Another Way Cable Companies Are Ripping You Off, According to Steven Chu

[Updated with comments from cable industry spokesman]
Steven Chu was "crushed" when his successor's Energy Department agreed in December to voluntary energy-efficiency standards for pay-TV set-top boxes, Chu said at the University of Chicago Thursday night.
The Energy Department estimates the voluntary standards will save Americans more than $1 billion, but Chu says the boxes, which are always on, needlessly consume about $12 billion worth of electricity each year—equivalent to the output of ten nuclear power plants or all the coal plants in Ohio.
"I was crushed. Because I was telling the manufacturers that you can really turn it off, really dead off," he told about 150 people at the university's Quadrangle Club.
The boxes would just require some inexpensive memory and cheap clocks—crystal oscillators like those used in digital watches—to remind them to download programming data in the middle of the night, according to Chu. They could otherwise be powered down.
"I was telling them you can do this, and you can get it from 30 watts down to one to three watts. Come on, guys."
Pay-TV providers, including cable, satellite and telephone companies, resisted Chu's idea because it would require them to install new equipment, he said, when they prefer to reuse the less efficient components of old set-top boxes.
They don't care that existing components waste electricity, he said, "because they're not paying for the electricity."
"There was a lot of pressure from industry, and then industry tried to snowball a lot of people who don't know about electronics, and they did it."
Those people presumably include Chu's successor at energy, Ernest Moniz, and Senator Diane Feinstein, both of whom praised the deal in a government press release. Other signatories to the agreement include the Natural Resources Defense Council, the American Council for an Energy-Efficient Economy, and the Appliance Standards Awareness Project.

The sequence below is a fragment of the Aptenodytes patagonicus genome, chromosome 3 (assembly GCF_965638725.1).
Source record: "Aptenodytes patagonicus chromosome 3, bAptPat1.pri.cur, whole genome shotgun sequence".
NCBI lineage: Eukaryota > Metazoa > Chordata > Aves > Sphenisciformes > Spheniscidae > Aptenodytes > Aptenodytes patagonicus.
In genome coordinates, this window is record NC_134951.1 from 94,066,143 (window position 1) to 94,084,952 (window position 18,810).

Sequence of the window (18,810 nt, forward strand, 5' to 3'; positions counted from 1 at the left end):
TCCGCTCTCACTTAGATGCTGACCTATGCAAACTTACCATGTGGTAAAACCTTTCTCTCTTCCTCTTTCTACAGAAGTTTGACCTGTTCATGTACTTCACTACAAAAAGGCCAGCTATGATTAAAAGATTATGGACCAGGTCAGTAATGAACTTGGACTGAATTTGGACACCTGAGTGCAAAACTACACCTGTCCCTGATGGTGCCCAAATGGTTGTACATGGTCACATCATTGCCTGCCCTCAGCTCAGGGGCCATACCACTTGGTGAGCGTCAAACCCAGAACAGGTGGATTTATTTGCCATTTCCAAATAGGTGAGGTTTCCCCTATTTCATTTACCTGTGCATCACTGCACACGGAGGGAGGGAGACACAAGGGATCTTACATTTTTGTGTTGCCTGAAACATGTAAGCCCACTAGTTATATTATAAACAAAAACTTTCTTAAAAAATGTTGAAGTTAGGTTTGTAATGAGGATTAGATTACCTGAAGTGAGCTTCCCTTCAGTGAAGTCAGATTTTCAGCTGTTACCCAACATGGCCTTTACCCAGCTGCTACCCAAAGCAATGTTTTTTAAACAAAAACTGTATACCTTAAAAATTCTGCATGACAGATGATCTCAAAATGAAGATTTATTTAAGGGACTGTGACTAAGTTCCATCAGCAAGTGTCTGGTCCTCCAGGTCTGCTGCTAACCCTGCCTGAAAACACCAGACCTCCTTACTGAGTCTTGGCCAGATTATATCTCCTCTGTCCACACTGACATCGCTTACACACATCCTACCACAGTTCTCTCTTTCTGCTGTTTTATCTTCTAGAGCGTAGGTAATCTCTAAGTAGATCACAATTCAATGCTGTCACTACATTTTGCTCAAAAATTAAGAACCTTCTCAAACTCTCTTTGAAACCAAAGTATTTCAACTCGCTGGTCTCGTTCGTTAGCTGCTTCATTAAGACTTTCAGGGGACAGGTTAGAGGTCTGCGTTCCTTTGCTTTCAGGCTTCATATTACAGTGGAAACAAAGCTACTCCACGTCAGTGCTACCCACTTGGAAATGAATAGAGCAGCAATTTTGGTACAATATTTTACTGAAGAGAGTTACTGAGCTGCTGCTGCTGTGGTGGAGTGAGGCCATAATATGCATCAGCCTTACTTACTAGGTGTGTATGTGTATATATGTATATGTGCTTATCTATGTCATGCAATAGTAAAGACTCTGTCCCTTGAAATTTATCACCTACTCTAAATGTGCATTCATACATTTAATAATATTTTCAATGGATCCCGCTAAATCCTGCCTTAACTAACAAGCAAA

The Pay-TV industry was represented by the Consumer Electronics Association and the National Cable & Telecommunications Association.
NCTA vice president Brian Dietz disputes Chu's $12 billion estimate of the electricity wasted by set-top boxes.
"Chu’s comment about energy usage is way off," he told me via email. "The current industry estimate in the Voluntary Agreement is about $3.5 billion annually. The VA is intended to effect a $1 billion reduction in energy use, almost a 1/3 reduction of current estimates."
But Chu and Dietz agree that the potential savings is significant.
"The unprecedented set-top box energy efficiency agreement will significantly reduce energy usage in 90 million American homes and has been strongly endorsed by the U.S. Department of Energy, Members of Congress and energy efficiency advocates," Dietz said.
"Considering the tens of millions of set-top boxes that have and will be used in the pay TV marketplace, re-deploying set-top boxes reduces waste and benefits the environment. The pay TV and consumer electronics industries are proud of the significant progress we’ve made to improve energy efficiency and will continue to explore ways that we can find additional savings.”
Under the non-regulatory agreement, industry has promised to gradually improve set-top box efficiency by 10 to 45 percent (depending on box type) by 2017. According to Chu, set-top boxes are a case in which regulation could do more good.
Winner of the 1997 Nobel Prize in physics, Steven Chu was secretary of energy from 2009-2013. His appearance at Chicago was sponsored by the university's new Institute of Politics, which is headed by alumnus and Obama strategist David Axelrod.

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